Teaching Enrique’s Journey
Watch this on-demand webinar to explore the young adult version of Enrique's Journey, a powerful biography written by journalist Sonia Nazario for which we offer a robust teaching unit. When Enrique was five, his mother, too poor to feed her children, left Honduras to work in the United States. She promised she would return quickly, but she struggled in America. After eleven years, he set off alone, and without money, to find her. This book, based on a Pulitzer-prize winning series in the Los Angeles Times, chronicles his harrowing journey to be reunited with his mother, providing insight into the realities of immigration and the people who risk so much for a chance to live in the United States.
Critical Perspectives on Immigration from the Blog
Why Teach About Migration? Because It's the Story of Humankind
“...The story of migration is the story of humankind. The genetic and paleontological record of human migration is at least 60,000 years old. Researchers know that all humans can trace their origins to Southern Africa, while some homo sapiens migrated across Africa and stayed, others ventured out to Asia, Australia, Europe, and eventually to the Americas. This is our shared experience. The stories of these ancient journey’s testify to our ingenuity as a species, and as we scrutinize them, they challenge us to think about our identities as individuals, groups, and nations. We are a people that have been on the move for a long time...”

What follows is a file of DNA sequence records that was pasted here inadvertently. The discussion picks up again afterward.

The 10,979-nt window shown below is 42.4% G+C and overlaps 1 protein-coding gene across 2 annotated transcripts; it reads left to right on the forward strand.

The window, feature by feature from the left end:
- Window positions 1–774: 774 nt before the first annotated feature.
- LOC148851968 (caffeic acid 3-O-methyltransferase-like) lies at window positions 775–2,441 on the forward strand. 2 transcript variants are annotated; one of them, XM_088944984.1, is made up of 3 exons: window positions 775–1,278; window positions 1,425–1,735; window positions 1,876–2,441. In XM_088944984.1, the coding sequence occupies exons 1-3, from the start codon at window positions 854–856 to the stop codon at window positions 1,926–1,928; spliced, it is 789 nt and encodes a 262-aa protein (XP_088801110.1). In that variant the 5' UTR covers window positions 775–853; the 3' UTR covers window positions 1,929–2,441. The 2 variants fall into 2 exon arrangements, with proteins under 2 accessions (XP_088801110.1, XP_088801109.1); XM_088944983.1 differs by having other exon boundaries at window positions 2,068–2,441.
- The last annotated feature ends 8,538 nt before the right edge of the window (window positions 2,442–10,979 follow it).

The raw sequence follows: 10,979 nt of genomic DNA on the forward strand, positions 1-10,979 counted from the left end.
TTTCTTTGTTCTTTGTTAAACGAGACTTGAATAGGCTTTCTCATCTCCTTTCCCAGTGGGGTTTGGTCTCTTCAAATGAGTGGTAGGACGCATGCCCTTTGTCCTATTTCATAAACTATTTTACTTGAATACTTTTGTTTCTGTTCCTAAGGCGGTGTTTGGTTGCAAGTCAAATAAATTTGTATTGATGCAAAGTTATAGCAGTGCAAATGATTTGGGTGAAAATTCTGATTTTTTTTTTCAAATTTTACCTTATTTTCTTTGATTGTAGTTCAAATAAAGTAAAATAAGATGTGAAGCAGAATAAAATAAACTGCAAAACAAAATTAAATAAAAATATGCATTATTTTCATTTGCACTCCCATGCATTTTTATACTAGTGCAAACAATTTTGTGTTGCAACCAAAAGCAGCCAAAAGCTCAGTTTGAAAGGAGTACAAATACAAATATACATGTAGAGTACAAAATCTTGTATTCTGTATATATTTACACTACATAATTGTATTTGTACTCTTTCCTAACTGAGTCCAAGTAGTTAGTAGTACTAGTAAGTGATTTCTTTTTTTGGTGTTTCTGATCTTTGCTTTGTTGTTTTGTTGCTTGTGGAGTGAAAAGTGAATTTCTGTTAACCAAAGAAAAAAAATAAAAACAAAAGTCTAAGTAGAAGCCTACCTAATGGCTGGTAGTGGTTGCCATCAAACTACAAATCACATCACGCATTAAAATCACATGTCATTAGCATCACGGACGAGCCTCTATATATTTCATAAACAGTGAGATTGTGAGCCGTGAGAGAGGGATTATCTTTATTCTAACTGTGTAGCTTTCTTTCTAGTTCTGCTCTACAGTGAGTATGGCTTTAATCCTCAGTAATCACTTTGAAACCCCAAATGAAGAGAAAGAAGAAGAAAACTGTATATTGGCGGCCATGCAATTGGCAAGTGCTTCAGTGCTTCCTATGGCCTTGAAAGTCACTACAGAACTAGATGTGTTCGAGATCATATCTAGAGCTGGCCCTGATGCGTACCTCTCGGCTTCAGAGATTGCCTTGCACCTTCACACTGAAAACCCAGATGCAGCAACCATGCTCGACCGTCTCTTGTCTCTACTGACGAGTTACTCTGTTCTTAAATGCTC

Activist Jose Antonio Vargas on Immigration
One figurehead of the undocumented movement is urging young immigrants to be fearless in building their lives here, with or without the right papers. Pulitzer Prize-winning journalist Jose Antonio Vargas presents a challenging call to action, yet he speaks from experience. Since putting his life and livelihood on the line by announcing his undocumented status in a pathbreaking 2011 essay, Vargas has inspired undocumented immigrants around the U.S. to find their voices, and helped U.S. citizens broaden their thinking about immigration and belonging.
Facing History and Ourselves invites educators to use register for our upcoming webinars with Dr. Erika Lee and Jose Antonio Vargas on immigration.